Maharashtra twist: Devendra Fadnavis resigns as CM, Uddhav Thackeray stakes claim

Published: November 27, 2019 5:14:29 AM

Devendra Fadnavis says Ajit Pawar left citing personal reasons, don’t have majority; resigns as CM

maharashtra, maharashtra government formationDevendra Fadnavis during a press conference announcing his resignation on Tuesday. (Express photo: Ganesh Shirsekar)

By Vishwas Waghmode, Sandeep Asher, Zeeshan Shaikh and Ananthkrishnan G

Hours after the Supreme Court asked the Maharashtra governor to ensure a floor test in the state Assembly on Wednesday, chief minister Devendra Fadnavis resigned from the post, drawing the curtains on his three-day-old government and clearing the decks for a Shiv Sena-led government with NCP and Congress as partners.

Running out of options and facing defeat in the trust vote after NCP leader Ajit Pawar resigned as deputy chief minister within three hours of the SC order, Fadnavis, too, threw in the towel two hours later, saying he no longer had majority — the shortest tenure of a government in Maharashtra.

Before heading to Raj Bhavan to hand his resignation to governor Bhagat Singh Koshyari, Fadnavis told a press conference at the Sahyadri Guest House: “Ajit Pawar held discussions with us and decided to extend support to form a government which is the reason why we formed the government. After the Supreme Court order calling for a trust motion tomorrow, Pawar met me and said that he cannot continue due to some reasons. He cited personal reasons for resigning. Since he has resigned, we don’t have majority. Since the beginning we have said we will not indulge in horse trading. I will go and tender my resignation to the governor.”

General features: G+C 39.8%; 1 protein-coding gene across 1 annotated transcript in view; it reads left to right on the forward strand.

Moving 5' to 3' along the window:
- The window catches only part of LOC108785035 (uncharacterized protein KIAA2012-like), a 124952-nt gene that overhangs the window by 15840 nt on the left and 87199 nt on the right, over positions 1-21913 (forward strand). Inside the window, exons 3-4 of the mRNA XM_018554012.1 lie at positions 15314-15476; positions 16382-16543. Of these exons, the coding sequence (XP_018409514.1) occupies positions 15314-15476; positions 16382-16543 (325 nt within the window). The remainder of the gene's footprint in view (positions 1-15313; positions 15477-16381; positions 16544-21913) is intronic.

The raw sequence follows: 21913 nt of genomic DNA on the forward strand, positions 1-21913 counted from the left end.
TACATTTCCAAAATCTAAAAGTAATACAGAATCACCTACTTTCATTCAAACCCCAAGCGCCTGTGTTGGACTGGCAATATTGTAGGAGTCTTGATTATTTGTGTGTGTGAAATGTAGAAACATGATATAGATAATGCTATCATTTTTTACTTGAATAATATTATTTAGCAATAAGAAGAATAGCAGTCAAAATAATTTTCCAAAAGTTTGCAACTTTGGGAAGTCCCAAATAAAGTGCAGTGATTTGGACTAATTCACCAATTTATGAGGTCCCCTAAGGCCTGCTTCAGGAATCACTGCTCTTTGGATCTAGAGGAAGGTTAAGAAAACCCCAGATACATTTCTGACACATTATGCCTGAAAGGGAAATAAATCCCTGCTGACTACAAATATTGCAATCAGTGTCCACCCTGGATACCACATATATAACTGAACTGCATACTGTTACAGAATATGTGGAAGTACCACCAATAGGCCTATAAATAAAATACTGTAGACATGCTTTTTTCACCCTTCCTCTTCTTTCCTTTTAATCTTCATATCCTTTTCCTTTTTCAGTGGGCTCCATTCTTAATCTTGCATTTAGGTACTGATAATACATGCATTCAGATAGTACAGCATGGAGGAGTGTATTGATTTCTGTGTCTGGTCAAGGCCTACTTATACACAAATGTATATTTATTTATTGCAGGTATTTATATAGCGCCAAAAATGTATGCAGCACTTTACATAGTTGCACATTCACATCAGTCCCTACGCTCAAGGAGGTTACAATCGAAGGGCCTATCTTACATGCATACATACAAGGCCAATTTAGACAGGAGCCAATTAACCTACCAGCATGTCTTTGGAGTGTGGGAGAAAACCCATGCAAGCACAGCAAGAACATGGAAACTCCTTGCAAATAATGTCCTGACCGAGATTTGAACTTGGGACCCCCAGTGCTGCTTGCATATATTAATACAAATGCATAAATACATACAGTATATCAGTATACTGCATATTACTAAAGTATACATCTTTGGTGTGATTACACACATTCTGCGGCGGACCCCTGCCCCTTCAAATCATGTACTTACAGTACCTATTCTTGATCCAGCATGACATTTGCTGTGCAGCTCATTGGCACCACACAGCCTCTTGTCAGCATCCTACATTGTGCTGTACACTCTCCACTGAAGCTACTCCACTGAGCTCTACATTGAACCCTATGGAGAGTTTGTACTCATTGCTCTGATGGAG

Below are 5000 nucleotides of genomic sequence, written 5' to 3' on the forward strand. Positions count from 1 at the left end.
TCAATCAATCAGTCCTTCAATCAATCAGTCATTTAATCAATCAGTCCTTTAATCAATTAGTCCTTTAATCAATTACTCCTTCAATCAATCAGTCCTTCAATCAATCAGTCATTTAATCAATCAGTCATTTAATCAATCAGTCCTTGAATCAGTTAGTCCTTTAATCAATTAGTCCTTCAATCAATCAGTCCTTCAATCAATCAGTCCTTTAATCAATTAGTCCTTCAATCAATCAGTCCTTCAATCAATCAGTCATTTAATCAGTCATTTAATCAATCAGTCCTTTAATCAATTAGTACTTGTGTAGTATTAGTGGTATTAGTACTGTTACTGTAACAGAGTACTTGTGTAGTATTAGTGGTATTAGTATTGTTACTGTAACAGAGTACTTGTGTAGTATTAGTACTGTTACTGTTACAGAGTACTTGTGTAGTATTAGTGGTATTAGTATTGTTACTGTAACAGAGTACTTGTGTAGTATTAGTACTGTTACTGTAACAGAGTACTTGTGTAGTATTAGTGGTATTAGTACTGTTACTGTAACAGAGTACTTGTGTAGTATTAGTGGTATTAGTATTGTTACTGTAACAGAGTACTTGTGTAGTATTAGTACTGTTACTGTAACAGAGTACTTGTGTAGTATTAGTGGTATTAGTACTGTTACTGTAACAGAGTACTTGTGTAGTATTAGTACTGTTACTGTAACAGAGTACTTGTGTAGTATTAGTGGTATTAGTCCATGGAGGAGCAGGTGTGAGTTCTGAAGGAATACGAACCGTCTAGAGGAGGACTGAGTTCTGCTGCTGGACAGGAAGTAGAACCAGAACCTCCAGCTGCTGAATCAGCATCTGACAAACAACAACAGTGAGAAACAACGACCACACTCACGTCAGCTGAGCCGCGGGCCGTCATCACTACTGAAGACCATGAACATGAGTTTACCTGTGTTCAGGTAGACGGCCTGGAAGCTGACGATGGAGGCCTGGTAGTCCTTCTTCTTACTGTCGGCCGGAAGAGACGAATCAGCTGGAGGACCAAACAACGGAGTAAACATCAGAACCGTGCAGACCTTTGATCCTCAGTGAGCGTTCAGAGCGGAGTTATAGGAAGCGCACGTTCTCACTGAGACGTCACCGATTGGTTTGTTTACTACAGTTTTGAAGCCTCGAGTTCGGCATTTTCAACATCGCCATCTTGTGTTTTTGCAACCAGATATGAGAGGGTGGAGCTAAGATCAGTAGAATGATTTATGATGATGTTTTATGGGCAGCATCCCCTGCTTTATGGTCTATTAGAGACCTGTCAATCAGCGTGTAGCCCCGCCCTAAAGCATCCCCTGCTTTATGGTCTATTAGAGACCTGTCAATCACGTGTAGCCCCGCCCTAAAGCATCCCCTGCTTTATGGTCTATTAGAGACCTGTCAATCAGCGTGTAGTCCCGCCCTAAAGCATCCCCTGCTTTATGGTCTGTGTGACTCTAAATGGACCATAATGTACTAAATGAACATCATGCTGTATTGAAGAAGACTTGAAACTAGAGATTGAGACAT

Last Saturday morning, governor Koshyari had administered the oath of office to Fadnavis and Ajit Pawar in dramatic fashion after President’s Rule was revoked in the early hours. The BJP had moved in the dead of the night following NCP leader Sharad Pawar’s announcement late Friday evening that a consensus had been reached on Shiv Sena chief Uddhav Thackeray as Chief Minister of a Sena-NCP-Congress government.
In the Maharashtra House of 288 members, the BJP has 105, Shiv Sena 56, NCP 54 and Congress 44 MLAs. The Sena parted ways with the BJP after insisting on rotation of the CM post.